The acceptability to Aboriginal Australians of a family-based intervention to reduce alcohol-related harms


  • Bianca Calabria BPsyc (Hons), Doctoral Candidate, Anton Clifford PhD, Senior Research Fellow, Anthony Shakeshaft PhD, Associate Professor and Deputy Director, Julaine Allan PhD, M. Soc Sci (Crim), BSW, BA (Psych), Research Fellow (Adjunct), Donna Bliss Bachelor of Mental Health, CEO, Christopher Doran B Ec (Hons), PhD, Professor.

Correspondence to Dr Anton Clifford, Institute for Urban Indigenous Health, University of Queensland, 23 Edgar Street, Bowen Hills, Qld 4006, Australia. Tel: +61 7 3648 9500; Fax: +61 7 3252 9851; E-mail:


Introduction and Aims

Cognitive–behavioural interventions that use familial and community reinforcers in an individual's environment are effective for reducing alcohol-related harms. Such interventions have considerable potential to reduce the disproportionately high burden of alcohol-related harm among Aboriginal Australians if they can be successfully tailored to their specific needs and circumstances. The overall aim of this paper is to describe the perceived acceptability of two cognitive–behavioural interventions, the Community Reinforcement Approach (CRA) and Community Reinforcement and Family Training (CRAFT), to a sample of Aboriginal people.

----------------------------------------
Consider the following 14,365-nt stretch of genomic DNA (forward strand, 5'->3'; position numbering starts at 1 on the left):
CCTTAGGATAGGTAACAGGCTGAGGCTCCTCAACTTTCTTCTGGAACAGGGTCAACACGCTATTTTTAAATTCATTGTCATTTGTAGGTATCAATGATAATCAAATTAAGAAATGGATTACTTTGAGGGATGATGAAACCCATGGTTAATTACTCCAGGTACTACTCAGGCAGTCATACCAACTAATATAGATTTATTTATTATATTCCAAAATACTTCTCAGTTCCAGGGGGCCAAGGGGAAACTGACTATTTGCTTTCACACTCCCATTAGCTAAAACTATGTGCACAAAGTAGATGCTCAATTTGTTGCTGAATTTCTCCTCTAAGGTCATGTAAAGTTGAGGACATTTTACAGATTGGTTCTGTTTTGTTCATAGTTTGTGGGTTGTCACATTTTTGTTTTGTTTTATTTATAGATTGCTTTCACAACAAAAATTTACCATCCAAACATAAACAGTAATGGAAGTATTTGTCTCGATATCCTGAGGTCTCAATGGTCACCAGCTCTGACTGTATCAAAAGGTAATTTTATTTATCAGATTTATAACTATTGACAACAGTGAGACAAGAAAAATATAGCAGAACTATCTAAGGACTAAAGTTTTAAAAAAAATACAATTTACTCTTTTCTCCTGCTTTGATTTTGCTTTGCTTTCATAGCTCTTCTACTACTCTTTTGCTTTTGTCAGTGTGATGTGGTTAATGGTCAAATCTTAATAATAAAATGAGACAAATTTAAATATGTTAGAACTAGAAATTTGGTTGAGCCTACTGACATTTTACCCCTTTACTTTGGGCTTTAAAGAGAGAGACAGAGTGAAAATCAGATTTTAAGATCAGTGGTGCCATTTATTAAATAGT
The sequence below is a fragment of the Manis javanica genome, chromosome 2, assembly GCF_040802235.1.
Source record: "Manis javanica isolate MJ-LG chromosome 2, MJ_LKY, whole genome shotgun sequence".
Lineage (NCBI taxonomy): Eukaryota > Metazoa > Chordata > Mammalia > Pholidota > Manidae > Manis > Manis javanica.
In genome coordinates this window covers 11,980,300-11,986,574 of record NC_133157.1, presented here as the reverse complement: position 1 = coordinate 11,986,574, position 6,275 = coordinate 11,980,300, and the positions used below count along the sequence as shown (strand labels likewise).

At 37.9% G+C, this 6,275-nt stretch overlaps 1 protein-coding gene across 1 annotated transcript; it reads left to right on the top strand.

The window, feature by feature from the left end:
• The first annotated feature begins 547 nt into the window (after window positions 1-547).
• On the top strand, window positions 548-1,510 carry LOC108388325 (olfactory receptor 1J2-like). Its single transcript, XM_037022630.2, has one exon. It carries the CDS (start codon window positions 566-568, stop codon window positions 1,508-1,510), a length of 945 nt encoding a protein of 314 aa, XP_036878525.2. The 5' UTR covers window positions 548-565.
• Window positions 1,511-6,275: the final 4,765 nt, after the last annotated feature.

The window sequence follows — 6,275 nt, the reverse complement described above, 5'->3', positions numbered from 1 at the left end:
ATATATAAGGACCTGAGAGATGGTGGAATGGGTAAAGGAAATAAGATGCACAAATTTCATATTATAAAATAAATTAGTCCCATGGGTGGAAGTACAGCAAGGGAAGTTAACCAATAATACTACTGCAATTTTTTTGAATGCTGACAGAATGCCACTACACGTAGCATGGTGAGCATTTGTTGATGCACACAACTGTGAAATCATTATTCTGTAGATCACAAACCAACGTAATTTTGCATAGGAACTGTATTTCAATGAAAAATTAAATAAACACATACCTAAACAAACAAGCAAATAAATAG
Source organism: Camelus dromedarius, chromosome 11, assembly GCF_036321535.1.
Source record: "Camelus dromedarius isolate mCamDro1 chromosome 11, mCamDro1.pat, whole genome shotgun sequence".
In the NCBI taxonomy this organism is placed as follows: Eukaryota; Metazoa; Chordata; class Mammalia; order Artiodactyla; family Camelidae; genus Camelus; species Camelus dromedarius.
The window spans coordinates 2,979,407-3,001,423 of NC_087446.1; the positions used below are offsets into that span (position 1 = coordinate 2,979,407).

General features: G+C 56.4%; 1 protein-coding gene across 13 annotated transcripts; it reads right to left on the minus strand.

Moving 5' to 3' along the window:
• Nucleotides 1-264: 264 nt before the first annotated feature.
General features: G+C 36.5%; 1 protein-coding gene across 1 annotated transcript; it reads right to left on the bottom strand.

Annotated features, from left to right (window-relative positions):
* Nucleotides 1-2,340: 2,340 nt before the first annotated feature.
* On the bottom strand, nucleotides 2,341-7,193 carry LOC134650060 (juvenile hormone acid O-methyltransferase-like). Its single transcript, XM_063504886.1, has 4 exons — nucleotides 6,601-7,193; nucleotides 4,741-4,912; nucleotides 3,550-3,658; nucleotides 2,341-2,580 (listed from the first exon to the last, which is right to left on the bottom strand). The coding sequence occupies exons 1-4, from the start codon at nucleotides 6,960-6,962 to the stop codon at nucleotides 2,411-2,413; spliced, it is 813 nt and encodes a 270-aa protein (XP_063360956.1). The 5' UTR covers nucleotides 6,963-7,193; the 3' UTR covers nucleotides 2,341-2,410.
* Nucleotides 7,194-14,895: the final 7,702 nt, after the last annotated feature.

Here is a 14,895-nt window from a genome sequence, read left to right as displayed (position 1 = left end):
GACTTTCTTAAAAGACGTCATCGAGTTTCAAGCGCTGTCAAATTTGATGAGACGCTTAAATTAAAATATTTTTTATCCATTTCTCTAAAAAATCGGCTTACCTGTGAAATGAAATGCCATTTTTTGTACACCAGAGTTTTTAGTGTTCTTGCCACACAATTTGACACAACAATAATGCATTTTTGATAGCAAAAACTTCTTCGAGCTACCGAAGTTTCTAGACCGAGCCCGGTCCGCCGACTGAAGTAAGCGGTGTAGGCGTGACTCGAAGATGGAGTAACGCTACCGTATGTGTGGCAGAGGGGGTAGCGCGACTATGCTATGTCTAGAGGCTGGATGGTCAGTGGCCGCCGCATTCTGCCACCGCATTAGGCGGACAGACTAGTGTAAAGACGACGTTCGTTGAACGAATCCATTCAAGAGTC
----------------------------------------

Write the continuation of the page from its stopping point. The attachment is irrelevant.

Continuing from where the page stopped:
Design and Methods

Descriptive survey was administered to 116 Aboriginal people recruited through an Aboriginal Community Controlled Health Service and a community-based drug and alcohol treatment agency in rural New South Wales, Australia.


Participants perceived CRA and CRAFT to be highly acceptable for delivery in their local Aboriginal community. Women were more likely than men to perceive CRAFT as highly acceptable. Participants expressed a preference for counsellors to be someone they knew and trusted, and who has experience working in their local community. CRA was deemed most acceptable for delivery to individuals after alcohol withdrawal and CRAFT for people who want to help a relative/friend start alcohol treatment. There was a preference for five or more detailed sessions.

Discussion and Conclusions

Findings of this study suggest that CRA and CRAFT are likely to be acceptable for delivery to some rural Aboriginal Australians, and that there is potential to tailor these interventions to specific communities.